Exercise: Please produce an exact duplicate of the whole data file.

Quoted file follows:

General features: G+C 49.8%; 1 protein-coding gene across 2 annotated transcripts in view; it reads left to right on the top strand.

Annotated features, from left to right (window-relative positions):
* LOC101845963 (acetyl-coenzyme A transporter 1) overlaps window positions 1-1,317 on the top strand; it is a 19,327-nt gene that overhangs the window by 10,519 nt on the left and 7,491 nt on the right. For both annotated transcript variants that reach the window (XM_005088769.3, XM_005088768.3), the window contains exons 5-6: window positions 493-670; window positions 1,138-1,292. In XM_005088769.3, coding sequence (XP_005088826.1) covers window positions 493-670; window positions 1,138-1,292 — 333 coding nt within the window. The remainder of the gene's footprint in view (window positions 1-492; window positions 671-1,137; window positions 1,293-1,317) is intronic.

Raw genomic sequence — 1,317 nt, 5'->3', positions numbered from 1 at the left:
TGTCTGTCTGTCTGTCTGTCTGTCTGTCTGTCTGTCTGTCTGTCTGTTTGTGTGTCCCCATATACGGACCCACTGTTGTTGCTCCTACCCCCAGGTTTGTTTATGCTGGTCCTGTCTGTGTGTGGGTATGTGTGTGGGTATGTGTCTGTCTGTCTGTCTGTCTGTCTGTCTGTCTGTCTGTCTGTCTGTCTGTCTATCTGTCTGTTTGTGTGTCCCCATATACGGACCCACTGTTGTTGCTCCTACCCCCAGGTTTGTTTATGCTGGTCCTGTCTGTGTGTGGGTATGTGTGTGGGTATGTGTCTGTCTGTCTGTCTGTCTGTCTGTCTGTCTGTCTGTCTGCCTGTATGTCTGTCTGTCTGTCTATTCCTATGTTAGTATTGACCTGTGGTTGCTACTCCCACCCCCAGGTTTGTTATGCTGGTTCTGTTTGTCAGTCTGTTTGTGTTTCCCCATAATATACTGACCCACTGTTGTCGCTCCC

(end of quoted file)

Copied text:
General features: G+C 49.8%; 1 protein-coding gene across 2 annotated transcripts in view; it reads left to right on the top strand.

Annotated features, from left to right (window-relative positions):
* LOC101845963 (acetyl-coenzyme A transporter 1) overlaps window positions 1-1,317 on the top strand; it is a 19,327-nt gene that overhangs the window by 10,519 nt on the left and 7,491 nt on the right. For both annotated transcript variants that reach the window (XM_005088769.3, XM_005088768.3), the window contains exons 5-6: window positions 493-670; window positions 1,138-1,292. In XM_005088769.3, coding sequence (XP_005088826.1) covers window positions 493-670; window positions 1,138-1,292 — 333 coding nt within the window. The remainder of the gene's footprint in view (window positions 1-492; window positions 671-1,137; window positions 1,293-1,317) is intronic.

Raw genomic sequence — 1,317 nt, 5'->3', positions numbered from 1 at the left:
TGTCTGTCTGTCTGTCTGTCTGTCTGTCTGTCTGTCTGTCTGTCTGTTTGTGTGTCCCCATATACGGACCCACTGTTGTTGCTCCTACCCCCAGGTTTGTTTATGCTGGTCCTGTCTGTGTGTGGGTATGTGTGTGGGTATGTGTCTGTCTGTCTGTCTGTCTGTCTGTCTGTCTGTCTGTCTGTCTGTCTGTCTATCTGTCTGTTTGTGTGTCCCCATATACGGACCCACTGTTGTTGCTCCTACCCCCAGGTTTGTTTATGCTGGTCCTGTCTGTGTGTGGGTATGTGTGTGGGTATGTGTCTGTCTGTCTGTCTGTCTGTCTGTCTGTCTGTCTGTCTGCCTGTATGTCTGTCTGTCTGTCTATTCCTATGTTAGTATTGACCTGTGGTTGCTACTCCCACCCCCAGGTTTGTTATGCTGGTTCTGTTTGTCAGTCTGTTTGTGTTTCCCCATAATATACTGACCCACTGTTGTCGCTCCC